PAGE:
Will my insurance cover the procedure?

Most insurance covers the percutaneous coronary intervention procedure and placement of a stent.

Will my insurance cover the procedure?

Can I reverse coronary artery disease (CAD) with lifestyle changes like diet and exercise?

Coronary artery disease (CAD) may be managed with a combination of lifestyle changes, exercise, diet, and medical treatment. You can have a positive impact on some risk factors by quitting smoking, taking steps to lower cholesterol, exercising regularly, eating a “heart-healthy” diet, keeping high blood pressure and diabetes under control, and seeing your doctor regularly.

Lifestyle changes alone cannot treat your CAD completely, and to restore blood flow you may need percutaneous coronary intervention (PCI) or bypass surgery.

It is important that you talk with your doctor about which treatment is the right one for you and that you understand all of the risks and benefits.

Can I reverse coronary artery disease (CAD) with lifestyle changes like diet and exercise?

What do I do if I’m not happy with the medication I have been prescribed?

If you are not happy with the medication you have been prescribed, it is important that you discuss this matter with your general practitioner or heart doctor. Minimally invasive percutaneous coronary intervention (PCI) can often fully restore your blood flow, whereas medication only masks your symptoms. It is important to talk to your doctor to see if percutaneous coronary intervention (PCI) is the right treatment for you and that you understand all of the risks and benefits.

What do I do if I’m not happy with the medication I have been prescribed?

How is percutaneous coronary intervention (PCI) different from medical management of coronary artery disease (CAD)?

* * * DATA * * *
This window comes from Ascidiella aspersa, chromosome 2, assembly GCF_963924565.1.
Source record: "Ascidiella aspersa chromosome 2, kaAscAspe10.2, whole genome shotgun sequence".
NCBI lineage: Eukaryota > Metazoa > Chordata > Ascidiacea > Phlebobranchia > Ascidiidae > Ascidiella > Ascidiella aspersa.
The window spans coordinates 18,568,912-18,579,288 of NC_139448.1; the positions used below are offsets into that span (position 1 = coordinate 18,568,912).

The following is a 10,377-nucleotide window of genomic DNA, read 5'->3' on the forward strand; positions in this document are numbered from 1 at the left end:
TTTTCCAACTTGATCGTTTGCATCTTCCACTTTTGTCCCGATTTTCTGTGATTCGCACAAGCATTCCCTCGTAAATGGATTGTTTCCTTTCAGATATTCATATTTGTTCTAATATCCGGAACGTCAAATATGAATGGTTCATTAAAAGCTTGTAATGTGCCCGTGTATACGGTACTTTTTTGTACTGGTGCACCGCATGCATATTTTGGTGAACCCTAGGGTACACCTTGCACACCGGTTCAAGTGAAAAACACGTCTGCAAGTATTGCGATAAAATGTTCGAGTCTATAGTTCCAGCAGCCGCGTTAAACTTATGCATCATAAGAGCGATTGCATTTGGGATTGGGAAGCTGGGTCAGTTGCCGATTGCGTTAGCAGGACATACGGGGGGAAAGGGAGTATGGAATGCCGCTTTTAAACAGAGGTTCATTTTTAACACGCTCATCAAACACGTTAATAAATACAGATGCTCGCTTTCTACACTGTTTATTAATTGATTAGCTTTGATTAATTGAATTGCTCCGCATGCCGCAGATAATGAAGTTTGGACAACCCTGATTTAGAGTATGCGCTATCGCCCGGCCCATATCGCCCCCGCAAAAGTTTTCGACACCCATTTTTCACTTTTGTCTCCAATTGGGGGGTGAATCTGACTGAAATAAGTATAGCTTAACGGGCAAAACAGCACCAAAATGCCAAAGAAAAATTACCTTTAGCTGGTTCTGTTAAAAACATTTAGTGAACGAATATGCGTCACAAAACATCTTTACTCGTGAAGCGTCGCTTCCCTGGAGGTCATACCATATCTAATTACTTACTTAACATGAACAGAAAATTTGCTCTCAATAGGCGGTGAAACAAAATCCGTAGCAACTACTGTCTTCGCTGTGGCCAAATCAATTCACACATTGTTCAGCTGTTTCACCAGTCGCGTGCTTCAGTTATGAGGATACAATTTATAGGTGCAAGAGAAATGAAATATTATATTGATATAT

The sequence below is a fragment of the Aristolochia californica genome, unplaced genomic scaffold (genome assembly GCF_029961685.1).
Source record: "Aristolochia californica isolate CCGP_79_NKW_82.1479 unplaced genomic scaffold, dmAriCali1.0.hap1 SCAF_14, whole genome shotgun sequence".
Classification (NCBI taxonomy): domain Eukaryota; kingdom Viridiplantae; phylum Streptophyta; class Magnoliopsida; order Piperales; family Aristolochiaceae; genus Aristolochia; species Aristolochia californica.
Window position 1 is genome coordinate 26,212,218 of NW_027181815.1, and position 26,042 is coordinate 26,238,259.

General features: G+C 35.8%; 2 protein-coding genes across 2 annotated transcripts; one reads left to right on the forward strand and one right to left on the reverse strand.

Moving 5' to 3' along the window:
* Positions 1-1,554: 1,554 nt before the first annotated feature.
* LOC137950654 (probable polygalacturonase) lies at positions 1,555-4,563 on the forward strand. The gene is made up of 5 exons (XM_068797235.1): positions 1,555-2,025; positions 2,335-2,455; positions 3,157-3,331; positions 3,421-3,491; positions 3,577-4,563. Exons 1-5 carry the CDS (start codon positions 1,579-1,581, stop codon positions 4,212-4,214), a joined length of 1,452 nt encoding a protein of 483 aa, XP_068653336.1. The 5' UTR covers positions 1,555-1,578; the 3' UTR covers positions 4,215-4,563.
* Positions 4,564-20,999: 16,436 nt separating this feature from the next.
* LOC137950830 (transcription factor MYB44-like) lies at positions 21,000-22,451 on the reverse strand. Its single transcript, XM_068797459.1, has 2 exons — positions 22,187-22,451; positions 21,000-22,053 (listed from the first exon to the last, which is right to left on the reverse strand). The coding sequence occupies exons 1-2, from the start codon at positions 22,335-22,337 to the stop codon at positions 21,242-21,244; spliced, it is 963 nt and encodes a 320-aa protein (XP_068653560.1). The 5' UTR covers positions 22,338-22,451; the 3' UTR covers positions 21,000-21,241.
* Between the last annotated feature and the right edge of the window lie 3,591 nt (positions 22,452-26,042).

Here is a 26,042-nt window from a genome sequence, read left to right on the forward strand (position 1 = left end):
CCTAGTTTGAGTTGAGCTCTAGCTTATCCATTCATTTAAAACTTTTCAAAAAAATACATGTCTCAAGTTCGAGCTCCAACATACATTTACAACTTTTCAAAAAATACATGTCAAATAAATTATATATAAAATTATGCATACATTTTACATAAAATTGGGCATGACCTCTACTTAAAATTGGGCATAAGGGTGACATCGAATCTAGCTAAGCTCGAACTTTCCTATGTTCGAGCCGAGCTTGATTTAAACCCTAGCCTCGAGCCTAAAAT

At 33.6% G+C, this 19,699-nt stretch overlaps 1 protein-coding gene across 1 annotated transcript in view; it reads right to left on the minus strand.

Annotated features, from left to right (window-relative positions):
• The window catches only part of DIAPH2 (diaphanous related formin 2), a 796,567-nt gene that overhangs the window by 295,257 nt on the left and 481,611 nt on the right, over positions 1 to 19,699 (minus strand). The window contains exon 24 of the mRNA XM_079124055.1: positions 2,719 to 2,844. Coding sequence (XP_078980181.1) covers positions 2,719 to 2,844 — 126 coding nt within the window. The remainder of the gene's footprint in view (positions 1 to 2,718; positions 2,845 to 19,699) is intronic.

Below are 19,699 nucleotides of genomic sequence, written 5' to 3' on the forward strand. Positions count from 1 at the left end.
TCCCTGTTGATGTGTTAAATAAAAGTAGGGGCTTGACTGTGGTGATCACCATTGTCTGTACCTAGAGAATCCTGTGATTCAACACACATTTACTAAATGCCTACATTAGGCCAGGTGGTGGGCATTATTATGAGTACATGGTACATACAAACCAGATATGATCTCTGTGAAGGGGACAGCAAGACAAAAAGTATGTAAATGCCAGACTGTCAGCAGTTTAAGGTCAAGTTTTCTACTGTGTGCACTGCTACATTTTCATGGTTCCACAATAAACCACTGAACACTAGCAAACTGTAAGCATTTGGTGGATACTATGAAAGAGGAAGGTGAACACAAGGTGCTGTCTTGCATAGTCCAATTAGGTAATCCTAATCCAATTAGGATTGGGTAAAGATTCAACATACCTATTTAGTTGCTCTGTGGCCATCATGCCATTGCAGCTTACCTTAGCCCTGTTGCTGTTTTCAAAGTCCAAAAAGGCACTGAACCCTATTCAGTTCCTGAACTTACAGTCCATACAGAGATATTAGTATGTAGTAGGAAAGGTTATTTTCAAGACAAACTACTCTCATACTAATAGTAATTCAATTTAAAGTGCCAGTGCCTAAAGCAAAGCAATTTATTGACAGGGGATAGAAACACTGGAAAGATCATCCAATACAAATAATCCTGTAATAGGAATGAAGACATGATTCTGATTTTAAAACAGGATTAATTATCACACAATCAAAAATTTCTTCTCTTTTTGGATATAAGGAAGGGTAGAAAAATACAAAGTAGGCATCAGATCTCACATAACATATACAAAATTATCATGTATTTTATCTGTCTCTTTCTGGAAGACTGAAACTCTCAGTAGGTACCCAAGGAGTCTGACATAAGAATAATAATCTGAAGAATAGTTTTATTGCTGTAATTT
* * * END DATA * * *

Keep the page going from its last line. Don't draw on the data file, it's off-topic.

Percutaneous coronary intervention is a minimally invasive interventional technology that treats blockages in coronary arteries and helps to prevent CAD symptoms from coming back. Medical management can treat your symptoms, but it can’t take the blockage away.

How is percutaneous coronary intervention (PCI) different from medical management of coronary artery disease (CAD)?

If I’ve been rejected for bypass surgery before, does that mean I can’t have percutaneous coronary intervention (PCI)?

If you were rejected for bypass surgery or coronary artery bypass graft (CABG) surgery before, you may not have been considered for minimally invasive percutaneous coronary intervention (PCI) at the time, and might not have been reconsidered since. Percutaneous coronary intervention (PCI) is a minimally invasive advanced technology that is appropriate for more patients now than before. It is important that you discuss your treatment choices with your doctor to see if percutaneous coronary intervention (PCI) is right for you.

If I’ve been rejected for bypass surgery before, does that mean I can’t have percutaneous coronary intervention (PCI)?

How is percutaneous coronary intervention (PCI) different from bypass surgery?